Sepsis killing too many as lessons not learned, warns NHS watchdog | Sepsis
Sepsis is still killing too many patients due to the same hospital failings that occurred a decade ago, a damning report by the NHS ombudsman has warned.
Avoidable mistakes include delays in spotting and treating the condition, poor communication between health staff, sub-standard record keeping and missed opportunities for follow-up care, according to Rob Behrens, the parliamentary and health service ombudsman (PHSO).
Despite some progress since a previous report on sepsis by the ombudsman in 2013, lessons are not being learned and repeated mistakes are putting people at risk, Behrens said. Major improvements are urgently needed to avoid more fatalities, he added.
“I’ve heard some harrowing stories about sepsis through our investigations, and it frustrates and saddens me that the same mistakes we highlighted 10 years ago are still occurring,” said Behrens. “It is clear that lessons are not being learned. Losing a life through sepsis should not be an inevitability.”
Melissa Mead, whose one-year-old son, William, died from sepsis in 2014 after concerns were dismissed by doctors, said: “I think this report, nine years on from William’s death, really lays bare the incidences of sepsis cases.”
Mead, who peer-reviewed the study, added: “Too many lives are being lost in preventable circumstances.”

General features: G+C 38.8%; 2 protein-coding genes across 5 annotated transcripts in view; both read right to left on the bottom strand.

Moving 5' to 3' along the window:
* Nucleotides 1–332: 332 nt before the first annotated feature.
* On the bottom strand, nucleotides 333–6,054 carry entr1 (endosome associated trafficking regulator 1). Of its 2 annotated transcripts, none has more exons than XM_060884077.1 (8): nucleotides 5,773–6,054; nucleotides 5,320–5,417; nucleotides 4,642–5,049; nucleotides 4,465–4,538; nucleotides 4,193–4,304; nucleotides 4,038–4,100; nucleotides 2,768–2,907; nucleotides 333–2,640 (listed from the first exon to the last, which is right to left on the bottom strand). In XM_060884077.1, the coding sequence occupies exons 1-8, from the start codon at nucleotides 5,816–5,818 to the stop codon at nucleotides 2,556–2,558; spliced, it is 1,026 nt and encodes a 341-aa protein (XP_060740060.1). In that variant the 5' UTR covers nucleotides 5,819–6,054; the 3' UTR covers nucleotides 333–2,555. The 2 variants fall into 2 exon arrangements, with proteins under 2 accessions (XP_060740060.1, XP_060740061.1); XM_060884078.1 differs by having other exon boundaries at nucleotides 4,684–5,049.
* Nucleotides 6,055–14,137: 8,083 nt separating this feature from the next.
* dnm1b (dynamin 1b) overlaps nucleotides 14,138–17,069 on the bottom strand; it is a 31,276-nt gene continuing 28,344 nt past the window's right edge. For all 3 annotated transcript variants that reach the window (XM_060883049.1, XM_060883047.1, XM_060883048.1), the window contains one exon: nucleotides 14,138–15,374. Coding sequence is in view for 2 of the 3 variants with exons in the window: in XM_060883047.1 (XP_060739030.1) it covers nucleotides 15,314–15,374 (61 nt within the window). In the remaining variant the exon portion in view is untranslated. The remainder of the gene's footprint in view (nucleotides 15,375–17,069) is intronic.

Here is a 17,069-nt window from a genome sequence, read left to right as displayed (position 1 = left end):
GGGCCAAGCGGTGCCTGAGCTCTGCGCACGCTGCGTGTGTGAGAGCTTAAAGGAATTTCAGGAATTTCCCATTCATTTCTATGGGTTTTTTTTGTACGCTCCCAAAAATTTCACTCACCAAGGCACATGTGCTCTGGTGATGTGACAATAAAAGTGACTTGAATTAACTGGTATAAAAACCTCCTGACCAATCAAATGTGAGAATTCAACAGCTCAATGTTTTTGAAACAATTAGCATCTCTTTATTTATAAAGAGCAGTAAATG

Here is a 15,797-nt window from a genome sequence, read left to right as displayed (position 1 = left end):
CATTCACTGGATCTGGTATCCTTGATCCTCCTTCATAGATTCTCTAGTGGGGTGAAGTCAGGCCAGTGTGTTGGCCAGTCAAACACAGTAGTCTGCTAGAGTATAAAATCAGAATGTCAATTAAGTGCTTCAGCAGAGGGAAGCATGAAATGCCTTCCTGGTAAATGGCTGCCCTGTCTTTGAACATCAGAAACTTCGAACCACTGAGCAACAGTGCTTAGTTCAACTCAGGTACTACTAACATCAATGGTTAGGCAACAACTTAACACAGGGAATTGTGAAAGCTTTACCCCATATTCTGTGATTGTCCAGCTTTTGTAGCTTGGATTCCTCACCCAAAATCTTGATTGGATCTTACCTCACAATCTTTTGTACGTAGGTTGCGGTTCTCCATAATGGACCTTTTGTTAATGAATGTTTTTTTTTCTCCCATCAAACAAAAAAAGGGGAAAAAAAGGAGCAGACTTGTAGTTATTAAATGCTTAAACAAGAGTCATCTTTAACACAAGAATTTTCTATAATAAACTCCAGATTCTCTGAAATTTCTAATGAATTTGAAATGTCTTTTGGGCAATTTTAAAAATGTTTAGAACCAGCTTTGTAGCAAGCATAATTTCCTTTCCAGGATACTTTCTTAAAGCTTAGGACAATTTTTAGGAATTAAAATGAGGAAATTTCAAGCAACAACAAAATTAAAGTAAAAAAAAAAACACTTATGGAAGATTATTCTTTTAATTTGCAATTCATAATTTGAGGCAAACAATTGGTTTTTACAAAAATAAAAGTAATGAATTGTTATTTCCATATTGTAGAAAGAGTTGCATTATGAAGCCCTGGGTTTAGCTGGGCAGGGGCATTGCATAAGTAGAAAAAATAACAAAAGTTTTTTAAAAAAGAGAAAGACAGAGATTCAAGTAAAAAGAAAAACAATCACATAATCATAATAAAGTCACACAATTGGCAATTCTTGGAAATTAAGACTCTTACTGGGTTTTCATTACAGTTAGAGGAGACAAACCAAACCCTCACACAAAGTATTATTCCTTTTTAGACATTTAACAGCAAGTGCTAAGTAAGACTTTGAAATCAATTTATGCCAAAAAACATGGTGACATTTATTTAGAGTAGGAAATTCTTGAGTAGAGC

According to the UK Sepsis Trust, about 48,000 deaths are attributed to sepsis in the UK each year. Its chief executive, Dr Ron Daniels, who also worked with Behrens on the report, said it was “incredibly disheartening” to see the “NHS continues to let down too many patients with sepsis” a decade on from the previous report.
The new report laid out a number of recommendations in a bid to improve patient safety. It also called for NHS organisations to “embed learning cultures that are transparent about mistakes and take accountability for learning from them”, and to better support affected families.
“The NHS needs to listen to patients and their families when they raise concerns,” said Behrens. “It needs to be sepsis-aware.”
Last month, ministers committed to bringing in “Martha’s rule” in England to give patients the right to a second opinion if they believe their concerns were being dismissed by NHS staff.
It follows a campaign by the parents of Martha Mills, who died in 2021 after doctors failed to admit her to intensive care. Martha, 13, died after developing sepsis while under the care of King’s College hospital NHS foundation trust in south London.
Martha’s mother, Merope Mills, an editor at the Guardian, said that she and her husband, Paul Laity, raised concerns about Martha’s deteriorating health a number of times, but that these concerns were not acted upon.
A coroner ruled that Martha, who sustained a pancreatic injury after falling from a bike while on a family holiday in Wales, and who would have turned 16 last month, would probably have survived if doctors had identified the warning signs and transferred her to intensive care earlier.
NHS England said it was working to improve the identification and management of sepsis, and supporting NHS staff to recognise and treat it as quickly as possible.